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Food Allergies
Where We Live - with John Dankosky
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In this episode:

For the parent of a child with severe food allergies, the world can be a dangerous place


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51:57 minutes (24.94 MB)
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Pediatrician Dr. James Rosen: Photo by Derek LartaudPediatrician Dr. James Rosen: Photo by Derek LartaudSome 12 million people suffer from food allergies. They face the possiblility of a reaction to common food items like peanuts, eggs, or fish. This is true of those foods not just in their raw form but also as additives or components to nearly every processed snack found in school lunch boxes around America.

So, with these dangers everywhere, how do childrens with food allergies cope? And how should parents and schools react? Is it going too far to create "peanut free zones?" And, does it seem like these allergies are more common than ever before?

Winnie Schauer: Photo by Derek LartaudWinnie Schauer: Photo by Derek Lartaud Today, a conversation about food allergies with Pediatrician Dr. James Rosen. We'll answer your questions and meet a seventh grader whose life is affected by allergies.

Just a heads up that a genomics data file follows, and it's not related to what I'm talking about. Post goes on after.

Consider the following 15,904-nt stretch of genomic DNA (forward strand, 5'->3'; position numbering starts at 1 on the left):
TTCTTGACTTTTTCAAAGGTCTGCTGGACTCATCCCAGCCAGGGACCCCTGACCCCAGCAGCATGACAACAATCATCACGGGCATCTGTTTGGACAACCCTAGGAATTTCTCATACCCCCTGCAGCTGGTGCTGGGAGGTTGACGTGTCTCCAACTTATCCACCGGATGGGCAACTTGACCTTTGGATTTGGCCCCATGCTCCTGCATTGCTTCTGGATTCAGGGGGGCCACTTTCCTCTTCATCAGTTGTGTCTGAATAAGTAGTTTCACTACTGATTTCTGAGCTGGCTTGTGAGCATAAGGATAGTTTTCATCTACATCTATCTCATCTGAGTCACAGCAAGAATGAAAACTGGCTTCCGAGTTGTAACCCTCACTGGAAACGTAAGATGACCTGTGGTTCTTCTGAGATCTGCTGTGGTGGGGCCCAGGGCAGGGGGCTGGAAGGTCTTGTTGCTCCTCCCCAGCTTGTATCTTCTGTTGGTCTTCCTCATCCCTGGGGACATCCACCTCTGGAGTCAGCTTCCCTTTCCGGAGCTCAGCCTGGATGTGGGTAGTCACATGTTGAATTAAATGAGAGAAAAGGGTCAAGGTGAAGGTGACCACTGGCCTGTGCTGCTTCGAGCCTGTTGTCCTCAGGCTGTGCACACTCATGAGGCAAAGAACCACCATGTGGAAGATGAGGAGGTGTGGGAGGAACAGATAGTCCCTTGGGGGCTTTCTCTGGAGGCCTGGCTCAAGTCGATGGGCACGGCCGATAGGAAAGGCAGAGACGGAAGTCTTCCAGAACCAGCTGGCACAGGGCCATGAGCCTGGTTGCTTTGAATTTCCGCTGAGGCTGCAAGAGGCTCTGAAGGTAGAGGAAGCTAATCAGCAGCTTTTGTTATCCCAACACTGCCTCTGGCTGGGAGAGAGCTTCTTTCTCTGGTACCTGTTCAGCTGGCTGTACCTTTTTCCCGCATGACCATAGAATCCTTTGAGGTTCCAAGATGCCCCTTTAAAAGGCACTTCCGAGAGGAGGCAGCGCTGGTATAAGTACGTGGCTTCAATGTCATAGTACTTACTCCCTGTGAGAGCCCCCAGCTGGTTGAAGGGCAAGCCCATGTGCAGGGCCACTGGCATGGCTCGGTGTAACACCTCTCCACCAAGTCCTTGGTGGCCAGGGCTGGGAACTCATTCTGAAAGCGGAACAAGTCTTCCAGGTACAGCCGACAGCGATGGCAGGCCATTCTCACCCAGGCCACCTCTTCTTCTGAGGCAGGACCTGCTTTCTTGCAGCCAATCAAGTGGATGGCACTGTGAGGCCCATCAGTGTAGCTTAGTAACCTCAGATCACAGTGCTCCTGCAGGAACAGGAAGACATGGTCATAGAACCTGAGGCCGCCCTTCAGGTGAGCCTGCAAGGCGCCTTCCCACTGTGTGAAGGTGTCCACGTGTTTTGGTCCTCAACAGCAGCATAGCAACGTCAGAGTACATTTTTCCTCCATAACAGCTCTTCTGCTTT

To see pictures of Where We Live's in-studio guests, please go to our Flickr page.

You can contact us via email at wherewelive@wnpr.org.

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When I was a child and young adult I was mildly allergic to crabs, lobsters and crawfish. It presented with a scratchy throat and a mild constriction of the airways. I ate them anyway along with an over-the-counter allergy tablet and was fine. When I reached menopause my allergy to shellfish seemed to go away. The only reaction was recently. While cracking crabs and my hands turned red. Nothing happens when I eat them.

However menopause seemed to bring along with it a terrible allergy to mangoes. I grew up in Hawaii and ate mangoes anytime I could get my hands on them. Now when I eat mangoes under my eyes turns a dark purple while my eyelids turn bright orange. My breathing is constricted considerably and I have had to be treated with injections of epinephrine and a medication that I had to inhale at the ER. Not believing that it was the mango, I’ve tried it accidentally and purposefully since the first incident and had the same reaction.

Recently a dietician told me that I have antibodies to gluten in my saliva. She suggested I stop eating wheat, barley, rolled oats and rye. Does this mean I have an allergy? How would this allergy manifest?

Stephanie Fielding
Uncasville, CT